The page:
In 1993 he joined the Technical University of Catalonia where he is currently Professor. He has served as Associate Dean for International Relations of the Telecommunication School (ETSETB) at UPC (1997-2000). He has been President of the European Association for Signal Processing (EURASIP) in the term 2002-2004. He has been member of the Direction Board of the European Master of Research on Information Technologies (MERIT), which has been awarded with the Erasmus Mundus distinction (2004-2009).
He served as Associate Editor of the Journal of Electronic Imaging (SPIE) in the area of Image Communications (1996-2000), as member of the EURASIP Journal of Applied Signal Processing Editorial Board (2001-2003) and of the EURASIP International Journal of Image and Video Processing Editorial Board. Currently, he is Associate Editor of IEEE Transactions on Image Processing, IEEE (2009-) and Area Editor for Signal Processing: Image Communication, Elsevier (2010-).
He has been Special Sessions Co-Chairman in the International Conference on Image Processing (ICIP-2003, Barcelona, Spain, September 2003) and Technical Chairman of the 4th International Workshop on Content-Based Multimedia Indexing (CBMI-2005, Riga, Latvia, June 2005). Currently he is acting as Special Sessions Co-Chairman in the International Conference on Image Processing (ICIP-2011, Brussels, Belgium, September 2011) and Plenary Talks Chair for the 19th European Signal Processing Conference, EUSIPCO-2011.
He is author or co-author of more than 100 publications that have appeared as journal papers and proceeding articles, 4 book chapters and 4 international patents. He has recently co-authored, jointly with Thierry Dutoit, the book “Applied Signal Processing: A Matlab-based proof of concept”, Springer, 2009 and edited, jointly with the Jean-Philippe Thiran and Hervé Boulard, the book “Multimodal signal processing: Theory and applications for human computer interaction”, Elsevier, 2009.
This talk takes stock of two decades of intense research in content-based multimedia indexing. On the success side, there are numerous methods of near-duplicate detection such as Shazam and Snaptell, based on fingerprinting and quantisation. Yet most of the challenges still remain: semantic gap, polysemy and scalability of indexing. Even more challenges (and opportunities!) have been created by connecting social networks to multimedia and by extending the notion of multimedia to sensor networks. I will look into some particular applications and discuss research opportunities and challenges.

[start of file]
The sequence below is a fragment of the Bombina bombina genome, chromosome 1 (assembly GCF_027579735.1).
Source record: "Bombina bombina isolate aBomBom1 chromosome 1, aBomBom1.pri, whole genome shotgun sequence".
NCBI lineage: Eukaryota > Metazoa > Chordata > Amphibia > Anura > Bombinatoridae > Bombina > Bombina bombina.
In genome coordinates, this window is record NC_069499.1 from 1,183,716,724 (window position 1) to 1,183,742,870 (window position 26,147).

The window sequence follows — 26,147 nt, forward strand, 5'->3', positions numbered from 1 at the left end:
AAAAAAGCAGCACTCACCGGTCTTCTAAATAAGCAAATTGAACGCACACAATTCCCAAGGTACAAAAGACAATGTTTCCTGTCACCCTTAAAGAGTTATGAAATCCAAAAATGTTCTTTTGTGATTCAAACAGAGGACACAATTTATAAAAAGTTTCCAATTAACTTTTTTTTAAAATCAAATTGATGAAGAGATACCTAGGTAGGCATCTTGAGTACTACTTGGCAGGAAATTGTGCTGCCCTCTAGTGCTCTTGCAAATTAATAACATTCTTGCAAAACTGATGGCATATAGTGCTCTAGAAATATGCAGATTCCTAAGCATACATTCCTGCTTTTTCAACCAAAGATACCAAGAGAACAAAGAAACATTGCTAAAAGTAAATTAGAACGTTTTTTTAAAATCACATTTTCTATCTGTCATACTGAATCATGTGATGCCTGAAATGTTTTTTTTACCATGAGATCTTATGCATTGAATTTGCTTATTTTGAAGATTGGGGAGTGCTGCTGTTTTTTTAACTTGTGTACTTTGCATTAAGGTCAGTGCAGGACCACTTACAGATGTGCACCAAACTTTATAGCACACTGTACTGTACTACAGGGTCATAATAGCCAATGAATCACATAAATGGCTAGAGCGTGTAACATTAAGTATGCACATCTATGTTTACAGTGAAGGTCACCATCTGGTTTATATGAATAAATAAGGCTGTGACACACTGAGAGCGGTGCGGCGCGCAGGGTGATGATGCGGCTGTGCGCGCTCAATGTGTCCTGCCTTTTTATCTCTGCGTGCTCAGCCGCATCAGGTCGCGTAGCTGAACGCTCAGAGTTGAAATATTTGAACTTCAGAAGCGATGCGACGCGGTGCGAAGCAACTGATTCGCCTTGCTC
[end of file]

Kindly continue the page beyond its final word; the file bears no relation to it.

Prof Stefan Rüger read Physics at the Freie Universität Berlin and gained his PhD at the Technische Universität Berlin (1996). He carved out his academic career at Imperial College London (1997-2006), where he also held an EPSRC Advanced Research Fellowship (1999-2004). In 2006 he became a Professor of Knowledge Media when he joined The Open University's Knowledge Media Institute to head a research group on Multimedia and Information Systems. Since 2009 he has held a Honorary Professorship from the University of Waikato, New Zealand, for his collaboration with the Greenstone Digital Library group on Multimedia Digital Libraries. Rüger has published widely in the area of Multimedia Information Retrieval. He was Principal Investigator in the EPSRC-funded Multimedia Knowledge Management Network, of a recent EPSRC grant to research and develop video digital libraries and for The Open University in the European FP6-ICT project PHAROS that established a horizontal layer of technologies for large-scale audio-visual search engines. As of 2011, he has served the academic community in various roles as conference chair (3x), programme chair (3x), journal editor (3x), guest editor (3x) and as referee for a wide range of Computing journals (>25), international conferences (>50) and research sponsors (>10). Rüger is a member of the EPSRC College, ACM, BCS, the BCS IRSG committee and a fellow of the Higher Education Academy.